So to get to the point this makes me think that the Olympus scheme of Optimal Image Enlargement is not that crazy. Why not change the interpolation software a little bit to give a slightly larger file size? The real purpose is probably to allow people to print larger photos directly out of the camera when you don't have the time or patience or laptop to do resampling in PhotoShop.

That is also the purpose of in-camera sharpening. If you are going to print directly from camera, or if you don't want to run every photo through PhotoShop, this is very necessary for decent looking photos. The C cameras are very flexible and you can turn off all sharpening and contrast adjustments. The C-5050 even goes further than that and allows you to save as an non-interpolated RAW file and later save to TIFF or JPEG with different resolutions, sharpness, contrast, wb, and cropping applied ALL WITHIN THE CAMERA and without overwriting the original RAW file. This is very cool!

Of course if you don't want to mess with all this stuff, just slap it on P with medium sharpening and save as a JPEG. If you need the best image possible for some reason and are planning to spend the necessary time with your computer software, then save it as RAW and decide later. That's what's nice about this camera, it's as simple or as complex as you need it to be.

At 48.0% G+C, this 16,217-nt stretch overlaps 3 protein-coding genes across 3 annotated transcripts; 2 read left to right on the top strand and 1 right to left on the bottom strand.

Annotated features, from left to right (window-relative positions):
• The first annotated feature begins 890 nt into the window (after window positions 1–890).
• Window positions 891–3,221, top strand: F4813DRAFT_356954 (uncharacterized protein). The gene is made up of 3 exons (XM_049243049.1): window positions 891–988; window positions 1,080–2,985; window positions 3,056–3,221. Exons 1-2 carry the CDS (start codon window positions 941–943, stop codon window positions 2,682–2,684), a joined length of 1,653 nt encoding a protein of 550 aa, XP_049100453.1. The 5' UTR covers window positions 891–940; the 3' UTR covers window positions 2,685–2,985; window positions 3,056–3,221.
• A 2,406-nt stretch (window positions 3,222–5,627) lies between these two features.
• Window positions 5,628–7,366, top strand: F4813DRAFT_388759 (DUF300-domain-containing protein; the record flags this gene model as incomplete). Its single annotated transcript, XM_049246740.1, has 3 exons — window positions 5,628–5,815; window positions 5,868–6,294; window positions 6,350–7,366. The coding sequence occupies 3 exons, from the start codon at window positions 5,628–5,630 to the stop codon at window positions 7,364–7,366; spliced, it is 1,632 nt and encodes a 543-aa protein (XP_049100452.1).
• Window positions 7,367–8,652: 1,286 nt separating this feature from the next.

Of course all these features and possibilities mean this is not a simple camera to master. I spent a lot of time last night getting to know the menu system and buttons which are quite different from the Nikon. Changing flash settings requires you to push a small button on the left and then rotate the little thumbwheel. You also have to wait for the lcd display to come on (if it isn't already) to change most settings - this is too bad, it would be better and faster to have the top lcd handle a lot of these basic cameras settings without involving the color one.

Also it would be much better if the camera remembered all of its settings on each mode when you turned it off. This is just annoying. This camera doesn't seem to remember anything unless you . . .